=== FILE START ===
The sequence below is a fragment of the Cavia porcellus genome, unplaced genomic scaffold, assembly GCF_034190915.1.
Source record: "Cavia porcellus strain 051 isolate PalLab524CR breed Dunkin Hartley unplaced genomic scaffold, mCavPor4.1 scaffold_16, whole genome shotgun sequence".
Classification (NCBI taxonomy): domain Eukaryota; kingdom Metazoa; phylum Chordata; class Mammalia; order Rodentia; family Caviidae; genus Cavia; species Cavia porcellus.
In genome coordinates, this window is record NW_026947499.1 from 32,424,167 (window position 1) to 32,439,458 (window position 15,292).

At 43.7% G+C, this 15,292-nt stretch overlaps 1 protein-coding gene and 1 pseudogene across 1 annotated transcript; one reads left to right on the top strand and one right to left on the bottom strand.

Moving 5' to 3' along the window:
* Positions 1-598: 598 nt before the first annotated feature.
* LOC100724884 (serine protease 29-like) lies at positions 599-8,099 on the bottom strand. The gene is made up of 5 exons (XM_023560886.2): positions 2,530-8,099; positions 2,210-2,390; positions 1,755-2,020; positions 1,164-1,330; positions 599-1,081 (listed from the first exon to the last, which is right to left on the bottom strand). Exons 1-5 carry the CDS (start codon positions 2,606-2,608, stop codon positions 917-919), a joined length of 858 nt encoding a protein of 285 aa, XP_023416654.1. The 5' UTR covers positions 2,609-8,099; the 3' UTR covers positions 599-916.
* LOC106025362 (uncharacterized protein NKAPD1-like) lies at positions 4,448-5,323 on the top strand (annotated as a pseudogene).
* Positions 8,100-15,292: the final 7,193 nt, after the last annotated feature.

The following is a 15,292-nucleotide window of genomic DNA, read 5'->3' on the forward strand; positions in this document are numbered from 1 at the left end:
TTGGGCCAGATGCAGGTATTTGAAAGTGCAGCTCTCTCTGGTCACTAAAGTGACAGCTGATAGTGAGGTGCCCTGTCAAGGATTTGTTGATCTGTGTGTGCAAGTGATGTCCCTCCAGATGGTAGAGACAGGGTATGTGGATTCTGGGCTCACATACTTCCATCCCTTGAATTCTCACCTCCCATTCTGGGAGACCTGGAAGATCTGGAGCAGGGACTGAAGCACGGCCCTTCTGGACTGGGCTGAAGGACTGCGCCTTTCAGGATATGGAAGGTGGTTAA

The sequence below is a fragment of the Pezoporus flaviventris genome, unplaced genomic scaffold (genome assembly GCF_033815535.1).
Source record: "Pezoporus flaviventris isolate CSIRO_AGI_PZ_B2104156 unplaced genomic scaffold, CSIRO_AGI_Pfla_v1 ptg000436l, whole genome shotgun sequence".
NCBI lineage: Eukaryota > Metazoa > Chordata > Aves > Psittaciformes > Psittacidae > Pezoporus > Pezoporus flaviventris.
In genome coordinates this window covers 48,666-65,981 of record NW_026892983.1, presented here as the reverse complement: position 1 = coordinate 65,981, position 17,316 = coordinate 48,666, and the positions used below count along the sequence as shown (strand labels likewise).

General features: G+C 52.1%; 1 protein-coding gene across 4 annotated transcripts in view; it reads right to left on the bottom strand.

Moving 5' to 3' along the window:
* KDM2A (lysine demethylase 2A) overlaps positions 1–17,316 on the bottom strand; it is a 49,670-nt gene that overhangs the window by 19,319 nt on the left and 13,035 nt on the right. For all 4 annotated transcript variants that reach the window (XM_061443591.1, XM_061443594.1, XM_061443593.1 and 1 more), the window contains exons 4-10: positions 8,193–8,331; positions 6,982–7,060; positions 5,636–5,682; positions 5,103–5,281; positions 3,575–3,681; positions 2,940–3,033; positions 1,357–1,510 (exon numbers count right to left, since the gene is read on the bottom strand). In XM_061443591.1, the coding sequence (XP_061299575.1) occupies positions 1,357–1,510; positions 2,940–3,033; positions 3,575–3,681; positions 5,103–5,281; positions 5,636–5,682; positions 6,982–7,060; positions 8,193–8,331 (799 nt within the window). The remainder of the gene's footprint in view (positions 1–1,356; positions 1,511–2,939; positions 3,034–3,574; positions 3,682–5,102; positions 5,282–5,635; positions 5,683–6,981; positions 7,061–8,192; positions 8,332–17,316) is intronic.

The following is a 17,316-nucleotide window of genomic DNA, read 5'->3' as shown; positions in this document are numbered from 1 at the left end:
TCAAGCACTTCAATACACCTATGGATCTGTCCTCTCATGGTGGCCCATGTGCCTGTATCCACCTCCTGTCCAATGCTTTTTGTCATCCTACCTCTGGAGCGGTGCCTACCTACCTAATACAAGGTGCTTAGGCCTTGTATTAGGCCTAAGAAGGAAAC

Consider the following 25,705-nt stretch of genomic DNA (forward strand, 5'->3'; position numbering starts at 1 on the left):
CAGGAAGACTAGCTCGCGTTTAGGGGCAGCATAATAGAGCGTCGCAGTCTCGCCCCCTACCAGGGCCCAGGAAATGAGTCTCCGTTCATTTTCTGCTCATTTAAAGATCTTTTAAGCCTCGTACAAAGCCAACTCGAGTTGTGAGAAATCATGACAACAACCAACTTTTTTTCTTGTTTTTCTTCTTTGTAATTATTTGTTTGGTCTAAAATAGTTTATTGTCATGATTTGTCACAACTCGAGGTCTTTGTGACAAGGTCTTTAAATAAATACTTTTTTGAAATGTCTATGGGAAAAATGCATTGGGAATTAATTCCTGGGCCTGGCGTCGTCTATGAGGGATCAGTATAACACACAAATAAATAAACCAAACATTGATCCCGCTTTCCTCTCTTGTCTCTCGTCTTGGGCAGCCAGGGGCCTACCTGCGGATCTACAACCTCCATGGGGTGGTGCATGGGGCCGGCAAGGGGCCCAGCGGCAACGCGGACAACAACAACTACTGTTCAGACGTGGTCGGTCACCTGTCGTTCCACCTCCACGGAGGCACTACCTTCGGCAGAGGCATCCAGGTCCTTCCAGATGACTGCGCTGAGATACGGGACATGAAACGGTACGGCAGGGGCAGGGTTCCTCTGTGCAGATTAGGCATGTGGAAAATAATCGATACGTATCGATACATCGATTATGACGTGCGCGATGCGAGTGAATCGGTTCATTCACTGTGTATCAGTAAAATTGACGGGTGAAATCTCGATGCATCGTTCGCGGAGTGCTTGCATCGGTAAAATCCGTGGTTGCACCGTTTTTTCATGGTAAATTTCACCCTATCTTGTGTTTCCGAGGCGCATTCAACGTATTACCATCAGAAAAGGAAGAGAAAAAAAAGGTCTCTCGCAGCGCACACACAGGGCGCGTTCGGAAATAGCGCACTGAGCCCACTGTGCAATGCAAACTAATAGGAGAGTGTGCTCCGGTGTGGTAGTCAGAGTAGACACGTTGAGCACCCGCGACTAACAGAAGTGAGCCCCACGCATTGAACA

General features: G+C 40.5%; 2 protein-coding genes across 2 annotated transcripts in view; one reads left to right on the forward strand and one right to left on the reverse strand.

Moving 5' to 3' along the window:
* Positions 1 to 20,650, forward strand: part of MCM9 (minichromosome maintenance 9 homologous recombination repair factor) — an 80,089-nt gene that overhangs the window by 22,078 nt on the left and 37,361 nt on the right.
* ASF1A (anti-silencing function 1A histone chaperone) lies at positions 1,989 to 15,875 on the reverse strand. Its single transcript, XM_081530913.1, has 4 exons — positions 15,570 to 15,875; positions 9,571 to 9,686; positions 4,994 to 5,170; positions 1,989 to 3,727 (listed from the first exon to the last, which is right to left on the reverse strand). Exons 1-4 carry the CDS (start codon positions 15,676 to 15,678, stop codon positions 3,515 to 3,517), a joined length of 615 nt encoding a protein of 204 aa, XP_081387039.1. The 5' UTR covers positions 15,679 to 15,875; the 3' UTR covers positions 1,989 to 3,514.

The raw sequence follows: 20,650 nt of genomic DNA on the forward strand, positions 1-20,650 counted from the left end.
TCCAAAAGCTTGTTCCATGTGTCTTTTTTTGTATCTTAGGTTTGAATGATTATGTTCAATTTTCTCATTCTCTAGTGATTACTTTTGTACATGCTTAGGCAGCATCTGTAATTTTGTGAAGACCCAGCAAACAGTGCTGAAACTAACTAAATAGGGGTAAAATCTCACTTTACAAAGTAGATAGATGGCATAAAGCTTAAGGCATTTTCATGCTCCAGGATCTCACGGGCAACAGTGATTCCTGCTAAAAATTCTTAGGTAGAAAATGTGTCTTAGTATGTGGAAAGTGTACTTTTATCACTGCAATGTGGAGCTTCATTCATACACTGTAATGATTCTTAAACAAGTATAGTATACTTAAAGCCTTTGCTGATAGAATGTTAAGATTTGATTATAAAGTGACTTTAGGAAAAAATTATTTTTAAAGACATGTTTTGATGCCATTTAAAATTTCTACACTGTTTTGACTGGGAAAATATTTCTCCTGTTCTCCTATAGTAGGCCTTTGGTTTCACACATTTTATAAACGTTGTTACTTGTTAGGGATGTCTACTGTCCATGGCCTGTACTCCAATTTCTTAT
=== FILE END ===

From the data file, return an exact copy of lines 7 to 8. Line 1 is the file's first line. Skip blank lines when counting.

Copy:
* Positions 1-598: 598 nt before the first annotated feature.
* LOC100724884 (serine protease 29-like) lies at positions 599-8,099 on the bottom strand. The gene is made up of 5 exons (XM_023560886.2): positions 2,530-8,099; positions 2,210-2,390; positions 1,755-2,020; positions 1,164-1,330; positions 599-1,081 (listed from the first exon to the last, which is right to left on the bottom strand). Exons 1-5 carry the CDS (start codon positions 2,606-2,608, stop codon positions 917-919), a joined length of 858 nt encoding a protein of 285 aa, XP_023416654.1. The 5' UTR covers positions 2,609-8,099; the 3' UTR covers positions 599-916.